Cuba oil shortage exacerbated by storm damage
Kingston, 25 September (Argus) — Hurricane damage to Cuba's tourism and agricultural sectors is sapping hard currency needed to buy oil after Venezuela slashed barter supply to its close political ally.
The two cash-generating sectors suffered "extensive and significant" damage from Hurricane Irma that passed off the northern coast on 8 September, Cuban officials say. Strong winds and heavy rain damaged hotel properties and several airports, thwarting commercial flights that bring in US tourists.
Sugar cane fields were flooded, diluting the sugar content of the cane, indicating reduced mill production this year, the government said.
"The impact of the hurricane is a setback not only for energy, but for the national economy that has been growing," an official of state-owned oil company Cupet told Argus on 22 September.
"Reduced income from sugar and tourism will affect all economic sectors, including fuel imports that must be paid for in cash."
Cuba's economy expanded by 1.1pc in first half 2017 despite a pervasive fuel shortage, economy minister Ricardo Cabrisas told parliament in July.
The tepid economic expansion reverses a decline of just under 1pc in 2016, which Cabrisas said in December 2016 was caused by "severe limitations" on fuel supply.
Venezuela's state-owned oil company PdV had traditionally supplied Cuba with around 100,000 b/d of crude and refined products under preferential terms based on an agreement signed in 2000.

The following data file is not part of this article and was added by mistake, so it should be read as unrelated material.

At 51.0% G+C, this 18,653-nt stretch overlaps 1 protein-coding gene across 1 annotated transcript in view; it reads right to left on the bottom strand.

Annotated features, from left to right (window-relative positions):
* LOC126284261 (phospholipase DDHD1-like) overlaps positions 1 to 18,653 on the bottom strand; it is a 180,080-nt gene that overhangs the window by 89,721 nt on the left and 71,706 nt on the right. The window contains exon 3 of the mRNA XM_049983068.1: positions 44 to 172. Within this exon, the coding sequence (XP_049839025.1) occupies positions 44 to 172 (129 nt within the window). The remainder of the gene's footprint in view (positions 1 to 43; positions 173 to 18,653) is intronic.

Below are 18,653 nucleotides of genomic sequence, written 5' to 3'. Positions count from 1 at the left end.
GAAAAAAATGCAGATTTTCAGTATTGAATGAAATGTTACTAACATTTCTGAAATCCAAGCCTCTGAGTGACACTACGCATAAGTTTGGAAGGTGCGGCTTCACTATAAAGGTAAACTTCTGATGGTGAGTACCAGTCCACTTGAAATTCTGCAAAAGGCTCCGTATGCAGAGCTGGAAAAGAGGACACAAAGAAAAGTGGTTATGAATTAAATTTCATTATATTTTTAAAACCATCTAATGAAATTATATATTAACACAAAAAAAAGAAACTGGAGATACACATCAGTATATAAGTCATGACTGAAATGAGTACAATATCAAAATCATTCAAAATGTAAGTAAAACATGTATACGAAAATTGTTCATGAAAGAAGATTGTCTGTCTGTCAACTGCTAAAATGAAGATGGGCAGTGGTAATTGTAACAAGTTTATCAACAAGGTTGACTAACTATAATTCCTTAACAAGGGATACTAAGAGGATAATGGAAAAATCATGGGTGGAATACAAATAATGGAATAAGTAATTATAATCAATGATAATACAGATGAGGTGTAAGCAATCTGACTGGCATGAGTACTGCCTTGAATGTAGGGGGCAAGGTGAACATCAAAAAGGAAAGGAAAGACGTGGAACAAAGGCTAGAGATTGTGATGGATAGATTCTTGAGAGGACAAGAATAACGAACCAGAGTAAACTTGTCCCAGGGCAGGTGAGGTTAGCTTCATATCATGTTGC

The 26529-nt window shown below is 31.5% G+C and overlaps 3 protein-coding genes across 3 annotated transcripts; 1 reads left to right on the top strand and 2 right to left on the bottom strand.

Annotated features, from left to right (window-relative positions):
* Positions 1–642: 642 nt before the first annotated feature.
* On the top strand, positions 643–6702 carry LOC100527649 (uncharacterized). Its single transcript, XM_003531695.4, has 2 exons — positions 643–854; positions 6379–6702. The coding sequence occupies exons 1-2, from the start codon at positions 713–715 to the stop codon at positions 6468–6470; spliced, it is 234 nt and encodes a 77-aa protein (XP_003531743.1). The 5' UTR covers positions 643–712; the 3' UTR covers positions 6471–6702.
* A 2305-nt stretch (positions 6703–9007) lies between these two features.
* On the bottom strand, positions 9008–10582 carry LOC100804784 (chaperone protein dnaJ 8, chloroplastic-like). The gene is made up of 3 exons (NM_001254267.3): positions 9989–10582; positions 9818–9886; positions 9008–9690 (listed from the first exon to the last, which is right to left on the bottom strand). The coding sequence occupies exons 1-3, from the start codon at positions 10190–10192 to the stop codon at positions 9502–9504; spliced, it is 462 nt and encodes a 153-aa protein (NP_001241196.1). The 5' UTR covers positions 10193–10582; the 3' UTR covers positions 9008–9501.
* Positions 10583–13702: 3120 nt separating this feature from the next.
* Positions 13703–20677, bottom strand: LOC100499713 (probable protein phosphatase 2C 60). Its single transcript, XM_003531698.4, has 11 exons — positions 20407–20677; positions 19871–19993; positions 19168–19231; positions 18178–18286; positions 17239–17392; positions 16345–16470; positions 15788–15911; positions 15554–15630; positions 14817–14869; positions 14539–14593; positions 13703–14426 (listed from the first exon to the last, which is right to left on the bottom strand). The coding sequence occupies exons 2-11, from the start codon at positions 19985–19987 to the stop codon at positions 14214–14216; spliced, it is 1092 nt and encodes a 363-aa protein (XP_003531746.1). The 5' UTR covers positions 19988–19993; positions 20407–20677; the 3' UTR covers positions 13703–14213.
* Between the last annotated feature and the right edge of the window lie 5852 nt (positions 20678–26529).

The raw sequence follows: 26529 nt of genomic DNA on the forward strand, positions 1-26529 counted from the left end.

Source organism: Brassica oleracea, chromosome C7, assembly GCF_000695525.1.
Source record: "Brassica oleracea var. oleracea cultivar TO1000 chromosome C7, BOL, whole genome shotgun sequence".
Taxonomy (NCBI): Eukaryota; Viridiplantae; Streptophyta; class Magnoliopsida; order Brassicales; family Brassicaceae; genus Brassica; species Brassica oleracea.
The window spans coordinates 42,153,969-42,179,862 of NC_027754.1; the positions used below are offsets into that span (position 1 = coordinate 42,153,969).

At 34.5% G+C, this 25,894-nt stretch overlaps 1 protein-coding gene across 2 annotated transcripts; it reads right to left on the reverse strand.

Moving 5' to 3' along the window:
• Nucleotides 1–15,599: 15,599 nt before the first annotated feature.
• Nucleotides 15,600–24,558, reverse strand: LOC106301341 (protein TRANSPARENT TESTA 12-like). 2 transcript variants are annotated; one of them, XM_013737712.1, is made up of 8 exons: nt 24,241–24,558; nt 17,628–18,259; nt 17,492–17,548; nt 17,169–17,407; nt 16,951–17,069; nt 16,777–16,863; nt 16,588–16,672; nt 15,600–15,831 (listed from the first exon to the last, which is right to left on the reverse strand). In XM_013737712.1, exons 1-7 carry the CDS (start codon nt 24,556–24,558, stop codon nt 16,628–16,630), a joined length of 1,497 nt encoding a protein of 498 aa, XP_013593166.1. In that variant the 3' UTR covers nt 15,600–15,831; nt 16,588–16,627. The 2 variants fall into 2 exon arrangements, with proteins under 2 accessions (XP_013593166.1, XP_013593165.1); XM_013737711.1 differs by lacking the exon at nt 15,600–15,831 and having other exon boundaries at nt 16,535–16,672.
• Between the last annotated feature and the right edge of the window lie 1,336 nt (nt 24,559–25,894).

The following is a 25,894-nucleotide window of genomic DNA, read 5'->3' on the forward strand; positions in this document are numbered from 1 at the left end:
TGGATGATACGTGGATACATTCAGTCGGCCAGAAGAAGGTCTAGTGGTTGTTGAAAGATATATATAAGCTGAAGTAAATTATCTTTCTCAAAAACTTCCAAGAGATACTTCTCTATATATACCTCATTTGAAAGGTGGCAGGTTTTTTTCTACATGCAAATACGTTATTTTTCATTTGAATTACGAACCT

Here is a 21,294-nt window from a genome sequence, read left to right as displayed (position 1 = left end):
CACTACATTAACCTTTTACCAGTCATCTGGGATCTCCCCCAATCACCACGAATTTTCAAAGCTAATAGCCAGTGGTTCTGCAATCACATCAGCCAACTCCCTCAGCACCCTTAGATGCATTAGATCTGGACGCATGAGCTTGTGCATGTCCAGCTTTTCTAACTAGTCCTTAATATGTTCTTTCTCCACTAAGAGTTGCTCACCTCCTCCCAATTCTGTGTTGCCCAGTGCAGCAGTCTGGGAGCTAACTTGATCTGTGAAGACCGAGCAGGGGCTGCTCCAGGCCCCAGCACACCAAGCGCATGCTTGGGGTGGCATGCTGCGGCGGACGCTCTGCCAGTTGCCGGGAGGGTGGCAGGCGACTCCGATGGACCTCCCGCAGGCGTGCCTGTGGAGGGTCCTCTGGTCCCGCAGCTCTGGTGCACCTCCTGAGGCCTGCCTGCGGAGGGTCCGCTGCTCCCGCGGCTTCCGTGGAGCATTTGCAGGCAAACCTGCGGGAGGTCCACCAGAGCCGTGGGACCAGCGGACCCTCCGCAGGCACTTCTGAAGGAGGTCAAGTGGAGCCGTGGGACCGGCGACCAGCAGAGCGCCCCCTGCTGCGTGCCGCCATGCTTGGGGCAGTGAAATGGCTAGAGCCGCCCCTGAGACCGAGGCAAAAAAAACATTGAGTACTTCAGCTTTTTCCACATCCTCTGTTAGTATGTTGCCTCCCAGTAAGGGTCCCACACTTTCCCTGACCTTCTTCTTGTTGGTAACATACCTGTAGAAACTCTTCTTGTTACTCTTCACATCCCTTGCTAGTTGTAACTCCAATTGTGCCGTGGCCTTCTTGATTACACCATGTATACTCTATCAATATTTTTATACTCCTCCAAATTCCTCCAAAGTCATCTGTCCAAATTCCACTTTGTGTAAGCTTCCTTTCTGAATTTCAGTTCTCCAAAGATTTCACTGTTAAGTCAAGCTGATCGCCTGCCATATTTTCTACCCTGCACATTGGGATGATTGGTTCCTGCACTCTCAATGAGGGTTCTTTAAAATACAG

The Venezuelan oil, officially delivered in exchange for Cuban medical, security and sports experts and products such as pharmaceuticals in lieu of cash, is a critical supplement to Cuban domestic oil production of around 50,000 b/d.
PdV´s steady decline in production capacity and its oil-backed loan commitments mainly to China have eroded supplies to Cuba, which received around 68,000 b/d of Venezuelan oil in first half 2017 from around 80,000 b/d as late as 2015, according to Cupet.
A shortage of foreign currency in Cuba has also impeded fuel imports, Cabrisas said in July.
Cuba now has to pay cash to import oil from other countries such as Russia, Iran, Algeria, Angola and Trinidad and Tobago to compensate for the reduced Venezuelan supplies, Cupet said.
The island's economy has also been set back by what state-owned power utility UNE says is "widespread" damage to transmission infrastructure and power plants.
UNE is restoring power in "isolated and unconnected" areas served by remote power generators, but the national grid will take "many months" to restore, the utility said.
Except for power plants in Santiago and Cienfuegos, most of the island's generators are located in the north that was most affected by Irma, UNE said.
Among the affected plants is oil-fired 330MW Antonio Guiteras in Matanzas on the northern coast that was flooded by seawater.
Another main source of Cuba's foreign currency – nickel production – was not significantly affected by the fierce hurricane, according to the government and Canadian producer Sherritt.
The hurricane caused "minimal damage" to the Pedro Soto Alba nickel processing plant in Moa. The plant is a 50:50 venture between Sherritt and state-owned Cubaniquel. Cupet confirmed Sherritt's statement that 506MW of capacity associated with joint venture Energas was not affected by the storm.
Sherritt, Cupet and UNE each have a one-third interest in Energas.